OUT OF FOCUS at the Zerp Galerie, Rotterdam

There are many things that define art. High up on the list of qualifying requirements, a prerequisite in fact, is that it should surprise, that it makes us look and think about things differently, see things through fresh eyes. Most of the pictures in the current exhibition of photographs, Out of Focus at the Zerp Galerie in Rotterdam, do just that. Of the six photographers shown, three do it particularly successfully.

Bart van Damme’s simple but powerful pictures are of tips – giant stock piles of coal and other minerals around the port of Rotterdam. From what, for many, would seem dull and mundane, ugly even, Bart has managed to conjure up magic landscapes that take us to new and foreign countries. SimiIar, in some ways, are Dolph Kessler’s photos of waves, seascapes if you like. There is a strange juxta positioning here – the power, strength and movement of the sea is plain to see but by freezing with the click of a shutter the ocean becomes static, a powerful and unknown landscape. As in Bart van Damme’s pictures, we see mountains and stark desert vistas which we find both inviting and threatening.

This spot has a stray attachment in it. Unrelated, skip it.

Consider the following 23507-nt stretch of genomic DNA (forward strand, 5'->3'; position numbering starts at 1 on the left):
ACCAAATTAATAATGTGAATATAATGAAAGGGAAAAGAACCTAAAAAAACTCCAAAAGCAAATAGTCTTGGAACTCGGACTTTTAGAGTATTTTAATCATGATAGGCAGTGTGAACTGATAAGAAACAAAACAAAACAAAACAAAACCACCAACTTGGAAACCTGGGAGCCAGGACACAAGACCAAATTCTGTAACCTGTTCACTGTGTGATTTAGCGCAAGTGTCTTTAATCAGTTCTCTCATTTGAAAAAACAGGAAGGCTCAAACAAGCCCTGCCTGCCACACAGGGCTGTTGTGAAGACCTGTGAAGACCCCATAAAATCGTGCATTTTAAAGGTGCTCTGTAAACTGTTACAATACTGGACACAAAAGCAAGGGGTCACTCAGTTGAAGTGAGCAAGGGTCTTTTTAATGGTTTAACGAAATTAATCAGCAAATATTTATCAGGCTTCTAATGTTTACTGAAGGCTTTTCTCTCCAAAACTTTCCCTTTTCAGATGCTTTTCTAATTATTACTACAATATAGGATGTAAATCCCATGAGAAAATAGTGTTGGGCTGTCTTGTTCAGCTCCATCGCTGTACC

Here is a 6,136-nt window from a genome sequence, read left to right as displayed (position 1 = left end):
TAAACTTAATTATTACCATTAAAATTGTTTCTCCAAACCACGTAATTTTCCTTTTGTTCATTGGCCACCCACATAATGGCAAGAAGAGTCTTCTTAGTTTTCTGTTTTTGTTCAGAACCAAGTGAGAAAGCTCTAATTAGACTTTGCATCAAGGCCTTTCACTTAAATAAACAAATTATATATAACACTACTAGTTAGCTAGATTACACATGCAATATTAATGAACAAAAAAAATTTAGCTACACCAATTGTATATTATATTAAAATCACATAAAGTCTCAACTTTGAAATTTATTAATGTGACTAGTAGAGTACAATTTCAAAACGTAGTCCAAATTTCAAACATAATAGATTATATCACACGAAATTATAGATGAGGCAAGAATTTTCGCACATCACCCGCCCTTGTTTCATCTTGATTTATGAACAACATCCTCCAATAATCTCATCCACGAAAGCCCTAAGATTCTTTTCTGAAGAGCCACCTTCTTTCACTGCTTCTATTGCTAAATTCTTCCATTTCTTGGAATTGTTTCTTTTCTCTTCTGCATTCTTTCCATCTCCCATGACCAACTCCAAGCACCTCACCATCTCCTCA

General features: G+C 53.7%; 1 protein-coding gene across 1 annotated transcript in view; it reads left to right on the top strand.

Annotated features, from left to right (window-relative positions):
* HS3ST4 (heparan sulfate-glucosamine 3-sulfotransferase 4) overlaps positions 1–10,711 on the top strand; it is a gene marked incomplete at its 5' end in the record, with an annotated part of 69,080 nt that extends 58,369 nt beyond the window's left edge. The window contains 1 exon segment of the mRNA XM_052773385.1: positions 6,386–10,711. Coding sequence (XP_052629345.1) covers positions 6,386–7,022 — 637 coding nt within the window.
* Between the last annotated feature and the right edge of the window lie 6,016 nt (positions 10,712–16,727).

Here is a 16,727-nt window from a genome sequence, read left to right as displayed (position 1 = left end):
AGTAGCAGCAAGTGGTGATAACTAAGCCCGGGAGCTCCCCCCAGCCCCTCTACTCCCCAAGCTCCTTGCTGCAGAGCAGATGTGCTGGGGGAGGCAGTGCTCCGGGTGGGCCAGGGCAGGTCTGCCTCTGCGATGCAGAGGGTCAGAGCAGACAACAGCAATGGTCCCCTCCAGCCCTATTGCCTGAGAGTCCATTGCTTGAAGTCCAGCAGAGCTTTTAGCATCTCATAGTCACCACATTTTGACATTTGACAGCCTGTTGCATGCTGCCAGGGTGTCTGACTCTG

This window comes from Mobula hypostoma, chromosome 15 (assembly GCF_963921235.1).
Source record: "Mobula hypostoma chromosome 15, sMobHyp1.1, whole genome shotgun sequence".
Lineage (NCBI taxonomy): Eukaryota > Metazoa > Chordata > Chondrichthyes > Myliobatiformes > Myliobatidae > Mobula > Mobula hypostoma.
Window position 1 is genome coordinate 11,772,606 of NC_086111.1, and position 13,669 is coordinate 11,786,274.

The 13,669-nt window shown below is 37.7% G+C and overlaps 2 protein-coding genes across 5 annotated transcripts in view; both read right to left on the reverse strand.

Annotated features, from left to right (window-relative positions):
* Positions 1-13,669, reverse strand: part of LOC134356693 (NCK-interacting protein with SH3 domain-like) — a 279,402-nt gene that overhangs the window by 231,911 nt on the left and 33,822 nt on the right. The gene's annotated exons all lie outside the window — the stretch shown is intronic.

Judit Hettema’s aerial photographs turn towns and countryside into abstract expressionist paintings, rich in texture and colour, putting me in mind of Anslem Kiefer’s paintings, while her Nyctalopia picture shows a tree seemingly staring into an empty room. Wouter Le Duc’s photographs also take us into silent rooms with shafts light creating what he calls “landscapes of my mind”. Arjan Post’s landscape photos also have a very painterly quality to them with a slightly more soothing feel to them and their 4:1 aspect ratio gives the subject a new perspective.

For me, the outstanding photographs in the exhibition really did involve seeing things with a new eye – literally. Tineke Schuurmans’ beautiful but deeply disturbing pictures are of pig’s eyes – a single eye, in close up. What strikes you immediately is how different they all are, how full of character each one is and, worst of all, how almost human they appear. Probably not many of us have looked a pig straight in the eye but had we done so, had we any sensitivity and compassion, we would be obliged to reassess our opinion of them. We all know that pigs are intelligent and we all know that most are cruelly forced to live in appalling, unspeakable conditions to satisfy our unquenchable desire for meat. From these photos the intelligence is painfully clear and, though it may only be in my imagination, so is the resignation and despair as well.

I haven’t eaten pork for nearly thirty years but if I still did, seeing these photographs would certainly provide a powerful incentive for stopping. Pigs may not always be thought of as beautiful but these photographs are beautiful and make the pigs look beautiful too.   Michael Hasted  July 2017

Out of Focus continues until 9th July